Issues that Muslims should be considering before voting in the next general election are to be debated by UK community representatives.
The event is being held by the Muslim Association of Britain (MAB), which believes Muslim voters could influence the result in up to 50 constituencies.
Last year MAB, which opposed the war in Iraq, urged Muslims not to vote for Labour in the European elections.
But a spokesman stressed the meeting was "not necessarily anti-Labour".
"This meeting is not anti-party in particular, it's anti-policy, it's on the issues we are going to ask Muslims to vote on," MAB spokesman Dr Azzam Tamimi said of Tuesday's event.
"There are issues of concern to Muslims, and Muslims generally agree on them but have not in the past been aware of how a vote can serve these issues."
Dr Tamimi said the main issues Muslims should consider were what he referred to as the war on Iraq, the Palestinian situation, the erosion of civil liberties for Muslims in the UK and economic, social and education problems.
Approximately 1.1m of the UK's 1.6m Muslims are of voting age.
Previous election research has shown the overwhelming majority have traditionally voted Labour, but more recent studies have suggested Labour support has been falling away significantly among some Muslim voters.
CONSTITUENCIES WITH LARGE MUSLIM POPULATIONS
Bethnal Green and Bow
Poplar and Canning Town
Anger over the war in Iraq has appeared to be the main reason, with many saying it was "unjustified".
Representatives from a number of Muslim organisations will attend Tuesday's event.
Among them will be the Muslim Council of Britain (MCB).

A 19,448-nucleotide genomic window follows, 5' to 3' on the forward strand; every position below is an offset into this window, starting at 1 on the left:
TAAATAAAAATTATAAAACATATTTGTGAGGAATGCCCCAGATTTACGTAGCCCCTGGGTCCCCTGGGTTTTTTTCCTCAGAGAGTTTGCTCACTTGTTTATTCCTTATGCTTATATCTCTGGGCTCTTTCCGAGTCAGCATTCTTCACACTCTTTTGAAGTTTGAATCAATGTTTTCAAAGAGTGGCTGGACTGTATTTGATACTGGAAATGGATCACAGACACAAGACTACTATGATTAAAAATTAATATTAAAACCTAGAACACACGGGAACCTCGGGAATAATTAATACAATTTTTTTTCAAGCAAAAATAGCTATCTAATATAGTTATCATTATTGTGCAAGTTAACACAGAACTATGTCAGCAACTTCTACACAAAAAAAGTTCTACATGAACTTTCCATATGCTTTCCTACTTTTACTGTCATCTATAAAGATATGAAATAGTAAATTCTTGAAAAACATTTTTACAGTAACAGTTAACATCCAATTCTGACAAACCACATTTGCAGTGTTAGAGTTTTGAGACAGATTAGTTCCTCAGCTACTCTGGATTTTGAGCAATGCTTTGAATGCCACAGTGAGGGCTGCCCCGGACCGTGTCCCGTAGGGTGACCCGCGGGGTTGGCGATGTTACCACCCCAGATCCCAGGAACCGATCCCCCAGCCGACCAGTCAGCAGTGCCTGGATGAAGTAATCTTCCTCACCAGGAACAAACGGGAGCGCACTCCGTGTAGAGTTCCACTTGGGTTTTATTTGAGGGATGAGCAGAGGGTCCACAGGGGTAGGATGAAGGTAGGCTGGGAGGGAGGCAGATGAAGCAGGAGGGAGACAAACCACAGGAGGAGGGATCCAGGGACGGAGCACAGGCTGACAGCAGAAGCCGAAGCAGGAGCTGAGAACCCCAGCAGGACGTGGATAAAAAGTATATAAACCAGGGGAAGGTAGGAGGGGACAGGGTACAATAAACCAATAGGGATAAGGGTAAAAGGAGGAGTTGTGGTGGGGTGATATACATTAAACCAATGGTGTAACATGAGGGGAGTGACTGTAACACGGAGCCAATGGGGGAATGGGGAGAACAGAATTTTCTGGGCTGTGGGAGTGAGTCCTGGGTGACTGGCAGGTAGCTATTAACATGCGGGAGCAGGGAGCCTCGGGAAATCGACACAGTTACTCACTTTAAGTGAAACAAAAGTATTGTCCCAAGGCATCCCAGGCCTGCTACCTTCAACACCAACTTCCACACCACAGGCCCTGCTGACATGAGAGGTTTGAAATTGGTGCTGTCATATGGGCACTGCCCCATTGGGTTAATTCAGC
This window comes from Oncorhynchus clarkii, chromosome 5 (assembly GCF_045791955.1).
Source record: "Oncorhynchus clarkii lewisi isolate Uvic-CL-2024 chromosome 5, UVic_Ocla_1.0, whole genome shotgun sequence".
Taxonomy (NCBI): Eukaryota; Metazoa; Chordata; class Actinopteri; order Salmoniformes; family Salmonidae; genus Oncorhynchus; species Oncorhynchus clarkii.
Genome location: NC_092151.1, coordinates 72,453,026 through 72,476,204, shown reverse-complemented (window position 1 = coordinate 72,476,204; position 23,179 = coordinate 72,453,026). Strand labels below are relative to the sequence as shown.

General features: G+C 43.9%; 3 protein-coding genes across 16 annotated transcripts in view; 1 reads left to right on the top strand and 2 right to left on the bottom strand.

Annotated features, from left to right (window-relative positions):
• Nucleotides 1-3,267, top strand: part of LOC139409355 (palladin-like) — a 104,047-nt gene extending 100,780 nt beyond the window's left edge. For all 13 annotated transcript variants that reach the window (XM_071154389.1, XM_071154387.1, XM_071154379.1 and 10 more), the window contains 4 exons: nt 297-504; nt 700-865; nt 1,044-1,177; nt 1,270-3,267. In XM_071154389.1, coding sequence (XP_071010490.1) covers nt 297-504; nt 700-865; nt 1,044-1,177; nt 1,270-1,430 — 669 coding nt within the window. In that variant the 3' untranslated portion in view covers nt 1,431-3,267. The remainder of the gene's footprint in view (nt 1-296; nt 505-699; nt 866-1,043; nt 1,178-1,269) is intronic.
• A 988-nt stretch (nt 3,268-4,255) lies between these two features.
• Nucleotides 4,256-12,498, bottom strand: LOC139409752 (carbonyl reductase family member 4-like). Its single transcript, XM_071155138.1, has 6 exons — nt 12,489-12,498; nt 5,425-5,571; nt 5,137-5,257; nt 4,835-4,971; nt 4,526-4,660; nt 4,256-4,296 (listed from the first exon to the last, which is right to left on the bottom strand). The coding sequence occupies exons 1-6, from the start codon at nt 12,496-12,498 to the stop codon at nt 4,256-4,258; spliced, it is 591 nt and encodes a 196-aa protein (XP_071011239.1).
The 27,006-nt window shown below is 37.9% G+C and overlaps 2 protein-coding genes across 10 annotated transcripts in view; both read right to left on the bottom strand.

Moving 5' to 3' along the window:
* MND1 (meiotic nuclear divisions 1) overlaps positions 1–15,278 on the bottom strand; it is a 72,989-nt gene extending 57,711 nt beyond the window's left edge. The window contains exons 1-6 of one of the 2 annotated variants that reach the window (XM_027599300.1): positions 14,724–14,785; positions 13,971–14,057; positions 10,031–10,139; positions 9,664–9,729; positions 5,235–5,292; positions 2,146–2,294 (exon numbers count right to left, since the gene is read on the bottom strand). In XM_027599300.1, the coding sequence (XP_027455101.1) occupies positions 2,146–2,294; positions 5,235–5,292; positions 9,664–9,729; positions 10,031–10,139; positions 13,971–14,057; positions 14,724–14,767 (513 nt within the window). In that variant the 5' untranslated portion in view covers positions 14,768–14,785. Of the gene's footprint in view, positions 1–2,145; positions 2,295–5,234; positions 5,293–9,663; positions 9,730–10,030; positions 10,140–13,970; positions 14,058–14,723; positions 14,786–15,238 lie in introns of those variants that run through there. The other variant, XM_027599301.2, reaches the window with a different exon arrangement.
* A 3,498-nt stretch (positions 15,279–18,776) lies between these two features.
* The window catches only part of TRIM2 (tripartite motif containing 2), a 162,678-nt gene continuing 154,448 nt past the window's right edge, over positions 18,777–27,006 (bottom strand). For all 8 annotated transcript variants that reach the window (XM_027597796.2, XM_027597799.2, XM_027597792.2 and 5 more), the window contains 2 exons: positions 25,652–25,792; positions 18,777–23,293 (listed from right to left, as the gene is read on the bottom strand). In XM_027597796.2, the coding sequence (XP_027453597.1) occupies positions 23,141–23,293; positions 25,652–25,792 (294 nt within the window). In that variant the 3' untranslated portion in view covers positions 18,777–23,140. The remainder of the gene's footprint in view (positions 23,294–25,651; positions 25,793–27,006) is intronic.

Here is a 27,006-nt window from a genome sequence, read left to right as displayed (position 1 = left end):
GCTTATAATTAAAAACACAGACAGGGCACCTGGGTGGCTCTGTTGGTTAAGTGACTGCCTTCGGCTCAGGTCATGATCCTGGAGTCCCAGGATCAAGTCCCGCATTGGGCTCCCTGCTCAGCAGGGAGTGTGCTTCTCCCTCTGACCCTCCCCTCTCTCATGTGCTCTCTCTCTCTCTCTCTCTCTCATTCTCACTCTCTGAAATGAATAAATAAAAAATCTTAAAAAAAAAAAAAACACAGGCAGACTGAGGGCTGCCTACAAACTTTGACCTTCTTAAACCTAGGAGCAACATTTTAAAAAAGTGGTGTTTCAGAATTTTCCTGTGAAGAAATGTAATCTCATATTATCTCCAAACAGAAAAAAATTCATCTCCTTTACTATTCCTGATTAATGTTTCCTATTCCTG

The chairman of the MCB's public affairs committee, Sher Khan, said the war in Iraq would be a "significant factor" affecting Muslims' voting intentions.
"I think it's going to be quite significant because of the number of seats in which they could have an impact," Mr Khan said.
However, Professor John Curtice, of the University of Strathclyde, is sceptical about how much difference tactical voting by Muslims could make.
"For the most part the Labour constituencies where there's a large Muslim community are relatively safe, but there are one or two that are not quite so safe," Professor Curtice said.
Oona King's east London seat could be under threat
The constituencies where Labour was most at risk from a Muslim tactical vote were Bethnal Green, in east London, and Rochdale in Lancashire, he added.
In Bethnal Green, former Labour MP George Galloway, who founded the anti-war party Respect, is standing against sitting MP Oona King, who had a 10,000-vote majority in 2001.
In Rochdale, the Liberal Democrats - the mainstream party a 2004 ICM survey showed was benefiting most from Muslim disaffection with Labour - secured second place in the 2001 election, securing just under 6,000 votes fewer than Labour's Lorna Fitzsimons.
But Professor Curtice said the Muslim anti-war vote could be split between the Liberal Democrats and Respect, meaning neither would benefit much at the ballot box.
"Ironically the Tories might be the beneficiaries if Labour does lose seats, which is generally the case," he said.
But Dr Tamimi said MAB's intention was not to "empower" the Tories.
"We know the next government will be Labour, but we are aiming to send a message that it will make a difference if the Muslims use their vote properly.
"If the next Labour government has a reduced majority that's a great achievement because having a very big majority has been very harmful for politics in this country," Dr Tamimi said.